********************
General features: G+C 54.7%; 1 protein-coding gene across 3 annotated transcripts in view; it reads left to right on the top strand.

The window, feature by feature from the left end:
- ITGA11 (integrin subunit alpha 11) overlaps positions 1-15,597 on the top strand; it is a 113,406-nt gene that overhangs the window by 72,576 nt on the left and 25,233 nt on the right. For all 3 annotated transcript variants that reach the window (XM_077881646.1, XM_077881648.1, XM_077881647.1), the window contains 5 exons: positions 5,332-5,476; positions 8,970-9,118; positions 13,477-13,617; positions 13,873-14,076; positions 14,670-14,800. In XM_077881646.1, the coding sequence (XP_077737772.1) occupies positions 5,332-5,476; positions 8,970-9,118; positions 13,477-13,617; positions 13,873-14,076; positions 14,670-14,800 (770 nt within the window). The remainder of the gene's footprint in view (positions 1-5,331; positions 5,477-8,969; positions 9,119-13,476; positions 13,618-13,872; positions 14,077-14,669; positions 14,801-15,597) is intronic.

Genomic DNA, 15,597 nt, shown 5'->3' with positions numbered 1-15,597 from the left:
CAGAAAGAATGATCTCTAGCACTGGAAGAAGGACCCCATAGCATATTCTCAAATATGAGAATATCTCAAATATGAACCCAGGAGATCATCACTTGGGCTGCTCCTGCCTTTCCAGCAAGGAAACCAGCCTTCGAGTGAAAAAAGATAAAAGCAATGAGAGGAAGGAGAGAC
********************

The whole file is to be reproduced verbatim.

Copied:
General features: G+C 54.7%; 1 protein-coding gene across 3 annotated transcripts in view; it reads left to right on the top strand.

The window, feature by feature from the left end:
- ITGA11 (integrin subunit alpha 11) overlaps positions 1-15,597 on the top strand; it is a 113,406-nt gene that overhangs the window by 72,576 nt on the left and 25,233 nt on the right. For all 3 annotated transcript variants that reach the window (XM_077881646.1, XM_077881648.1, XM_077881647.1), the window contains 5 exons: positions 5,332-5,476; positions 8,970-9,118; positions 13,477-13,617; positions 13,873-14,076; positions 14,670-14,800. In XM_077881646.1, the coding sequence (XP_077737772.1) occupies positions 5,332-5,476; positions 8,970-9,118; positions 13,477-13,617; positions 13,873-14,076; positions 14,670-14,800 (770 nt within the window). The remainder of the gene's footprint in view (positions 1-5,331; positions 5,477-8,969; positions 9,119-13,476; positions 13,618-13,872; positions 14,077-14,669; positions 14,801-15,597) is intronic.

Genomic DNA, 15,597 nt, shown 5'->3' with positions numbered 1-15,597 from the left:
CAGAAAGAATGATCTCTAGCACTGGAAGAAGGACCCCATAGCATATTCTCAAATATGAGAATATCTCAAATATGAACCCAGGAGATCATCACTTGGGCTGCTCCTGCCTTTCCAGCAAGGAAACCAGCCTTCGAGTGAAAAAAGATAAAAGCAATGAGAGGAAGGAGAGAC